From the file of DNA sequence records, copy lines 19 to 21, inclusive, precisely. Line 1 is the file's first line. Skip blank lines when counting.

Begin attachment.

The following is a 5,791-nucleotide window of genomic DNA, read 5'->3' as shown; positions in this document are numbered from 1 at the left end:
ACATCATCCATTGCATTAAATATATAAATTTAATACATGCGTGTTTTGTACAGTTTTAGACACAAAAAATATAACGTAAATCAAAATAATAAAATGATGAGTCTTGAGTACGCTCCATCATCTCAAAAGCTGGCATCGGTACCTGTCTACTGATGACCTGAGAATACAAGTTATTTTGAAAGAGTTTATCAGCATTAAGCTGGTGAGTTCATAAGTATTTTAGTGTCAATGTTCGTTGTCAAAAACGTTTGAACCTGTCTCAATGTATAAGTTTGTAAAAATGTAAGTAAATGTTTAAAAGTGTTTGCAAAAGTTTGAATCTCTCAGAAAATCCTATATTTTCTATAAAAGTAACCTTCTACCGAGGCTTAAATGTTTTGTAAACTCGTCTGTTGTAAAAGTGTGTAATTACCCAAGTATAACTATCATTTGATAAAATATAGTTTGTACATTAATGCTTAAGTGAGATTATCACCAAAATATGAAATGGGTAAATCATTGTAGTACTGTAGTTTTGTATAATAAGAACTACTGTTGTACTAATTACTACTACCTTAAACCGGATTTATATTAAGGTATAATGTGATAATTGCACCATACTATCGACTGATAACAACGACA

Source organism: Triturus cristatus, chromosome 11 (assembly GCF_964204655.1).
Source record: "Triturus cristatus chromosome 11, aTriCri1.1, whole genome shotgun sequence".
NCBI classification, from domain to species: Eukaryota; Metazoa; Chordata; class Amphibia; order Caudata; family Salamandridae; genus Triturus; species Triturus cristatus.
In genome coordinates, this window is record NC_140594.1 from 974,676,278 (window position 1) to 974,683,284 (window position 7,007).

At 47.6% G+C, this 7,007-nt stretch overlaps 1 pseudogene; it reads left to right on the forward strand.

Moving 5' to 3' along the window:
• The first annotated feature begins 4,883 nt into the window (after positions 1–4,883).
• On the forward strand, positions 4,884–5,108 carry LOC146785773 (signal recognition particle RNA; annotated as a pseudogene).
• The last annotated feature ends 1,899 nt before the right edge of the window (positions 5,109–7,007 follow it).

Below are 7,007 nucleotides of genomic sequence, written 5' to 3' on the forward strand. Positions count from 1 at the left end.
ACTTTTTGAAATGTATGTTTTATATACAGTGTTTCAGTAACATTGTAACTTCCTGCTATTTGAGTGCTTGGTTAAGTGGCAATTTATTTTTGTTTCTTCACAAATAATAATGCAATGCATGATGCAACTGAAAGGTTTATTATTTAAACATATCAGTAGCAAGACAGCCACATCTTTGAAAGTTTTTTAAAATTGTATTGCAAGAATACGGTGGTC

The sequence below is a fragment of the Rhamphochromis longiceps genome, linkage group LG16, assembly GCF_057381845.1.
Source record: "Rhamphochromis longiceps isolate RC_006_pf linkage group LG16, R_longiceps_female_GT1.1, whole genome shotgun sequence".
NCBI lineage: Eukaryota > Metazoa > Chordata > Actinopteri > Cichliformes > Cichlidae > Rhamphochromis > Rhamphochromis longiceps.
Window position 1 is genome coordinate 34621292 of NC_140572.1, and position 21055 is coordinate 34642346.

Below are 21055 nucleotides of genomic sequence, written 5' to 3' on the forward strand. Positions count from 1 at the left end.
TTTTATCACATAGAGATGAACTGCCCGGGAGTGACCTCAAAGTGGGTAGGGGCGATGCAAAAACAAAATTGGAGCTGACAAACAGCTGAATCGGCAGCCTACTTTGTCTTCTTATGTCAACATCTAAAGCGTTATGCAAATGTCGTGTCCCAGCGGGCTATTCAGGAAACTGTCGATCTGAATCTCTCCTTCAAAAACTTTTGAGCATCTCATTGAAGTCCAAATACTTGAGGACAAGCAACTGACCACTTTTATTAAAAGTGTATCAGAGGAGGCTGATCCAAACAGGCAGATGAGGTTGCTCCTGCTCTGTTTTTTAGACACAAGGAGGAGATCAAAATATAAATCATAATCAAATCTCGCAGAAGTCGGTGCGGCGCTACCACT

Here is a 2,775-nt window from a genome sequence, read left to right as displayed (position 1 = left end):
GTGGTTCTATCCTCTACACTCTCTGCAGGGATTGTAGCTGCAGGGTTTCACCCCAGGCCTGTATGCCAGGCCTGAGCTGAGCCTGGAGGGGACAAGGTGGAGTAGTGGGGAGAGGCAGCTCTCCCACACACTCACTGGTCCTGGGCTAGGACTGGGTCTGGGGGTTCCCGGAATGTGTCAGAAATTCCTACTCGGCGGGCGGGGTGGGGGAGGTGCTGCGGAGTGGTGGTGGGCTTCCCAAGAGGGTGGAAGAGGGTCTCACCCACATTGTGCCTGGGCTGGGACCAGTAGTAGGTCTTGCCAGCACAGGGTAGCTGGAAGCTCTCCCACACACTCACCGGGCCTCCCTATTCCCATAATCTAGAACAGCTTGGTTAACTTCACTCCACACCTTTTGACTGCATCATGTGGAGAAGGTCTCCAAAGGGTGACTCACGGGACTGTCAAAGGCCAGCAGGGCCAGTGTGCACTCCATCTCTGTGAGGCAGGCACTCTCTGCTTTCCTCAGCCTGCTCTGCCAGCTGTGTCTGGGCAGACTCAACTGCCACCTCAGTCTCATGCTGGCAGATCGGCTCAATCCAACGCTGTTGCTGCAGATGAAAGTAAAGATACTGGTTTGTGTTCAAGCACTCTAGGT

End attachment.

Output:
TTTTATCACATAGAGATGAACTGCCCGGGAGTGACCTCAAAGTGGGTAGGGGCGATGCAAAAACAAAATTGGAGCTGACAAACAGCTGAATCGGCAGCCTACTTTGTCTTCTTATGTCAACATCTAAAGCGTTATGCAAATGTCGTGTCCCAGCGGGCTATTCAGGAAACTGTCGATCTGAATCTCTCCTTCAAAAACTTTTGAGCATCTCATTGAAGTCCAAATACTTGAGGACAAGCAACTGACCACTTTTATTAAAAGTGTATCAGAGGAGGCTGATCCAAACAGGCAGATGAGGTTGCTCCTGCTCTGTTTTTTAGACACAAGGAGGAGATCAAAATATAAATCATAATCAAATCTCGCAGAAGTCGGTGCGGCGCTACCACT

Here is a 2,775-nt window from a genome sequence, read left to right as displayed (position 1 = left end):
GTGGTTCTATCCTCTACACTCTCTGCAGGGATTGTAGCTGCAGGGTTTCACCCCAGGCCTGTATGCCAGGCCTGAGCTGAGCCTGGAGGGGACAAGGTGGAGTAGTGGGGAGAGGCAGCTCTCCCACACACTCACTGGTCCTGGGCTAGGACTGGGTCTGGGGGTTCCCGGAATGTGTCAGAAATTCCTACTCGGCGGGCGGGGTGGGGGAGGTGCTGCGGAGTGGTGGTGGGCTTCCCAAGAGGGTGGAAGAGGGTCTCACCCACATTGTGCCTGGGCTGGGACCAGTAGTAGGTCTTGCCAGCACAGGGTAGCTGGAAGCTCTCCCACACACTCACCGGGCCTCCCTATTCCCATAATCTAGAACAGCTTGGTTAACTTCACTCCACACCTTTTGACTGCATCATGTGGAGAAGGTCTCCAAAGGGTGACTCACGGGACTGTCAAAGGCCAGCAGGGCCAGTGTGCACTCCATCTCTGTGAGGCAGGCACTCTCTGCTTTCCTCAGCCTGCTCTGCCAGCTGTGTCTGGGCAGACTCAACTGCCACCTCAGTCTCATGCTGGCAGATCGGCTCAATCCAACGCTGTTGCTGCAGATGAAAGTAAAGATACTGGTTTGTGTTCAAGCACTCTAGGT